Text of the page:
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'Pirates' Ships

June 02, 1985

The Sunday front-page feature (" 'Pirates' Ho!," by Joan Borsten, May 26) should have been titled " 'Pirates' Ha!"

No self-respecting freebooter would ever put to sea in a grossly absurd craft as the Neptune and expect to catch any prey. Its length of 220 feet and a reported width of 90 feet are more the proportions of a modern oil barge.

The largest American wood-and-canvas war ship, the USS Pennsylvania (1837) mounting 120 guns, was only 57 feet wide! The best known pirate of the 17th Century, Capt. Kidd, commanded Adventure Galley (124 feet) and reputedly could make 14 knots under full press of sail. Roman Polanski's awkward scow would be hard put to get out of its own way.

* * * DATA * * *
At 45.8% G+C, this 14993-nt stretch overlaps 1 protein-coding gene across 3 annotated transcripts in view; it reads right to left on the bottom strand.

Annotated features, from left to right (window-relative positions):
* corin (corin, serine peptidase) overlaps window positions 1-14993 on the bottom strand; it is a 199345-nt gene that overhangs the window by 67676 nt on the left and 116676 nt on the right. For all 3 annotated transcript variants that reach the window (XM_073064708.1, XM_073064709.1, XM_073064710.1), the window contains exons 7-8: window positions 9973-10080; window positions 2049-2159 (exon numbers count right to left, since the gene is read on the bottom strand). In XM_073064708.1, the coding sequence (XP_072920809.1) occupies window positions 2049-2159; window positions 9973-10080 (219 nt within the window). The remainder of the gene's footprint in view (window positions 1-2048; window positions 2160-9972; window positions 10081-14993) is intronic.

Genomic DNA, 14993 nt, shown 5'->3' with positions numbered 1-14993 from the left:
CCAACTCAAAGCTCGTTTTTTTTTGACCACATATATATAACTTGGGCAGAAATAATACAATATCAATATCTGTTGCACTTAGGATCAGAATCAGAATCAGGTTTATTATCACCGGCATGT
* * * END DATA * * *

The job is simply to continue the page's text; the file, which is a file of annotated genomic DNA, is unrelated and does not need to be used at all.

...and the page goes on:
Polanski could not have been ". . . like the pilot in control of all systems" when his Art & Fantasy Department sold him on the idea of an $8-million "Spanish Galleon." Whoever conceived the Neptune was the real pirate.

LIONEL C. MEEKER

Temecula

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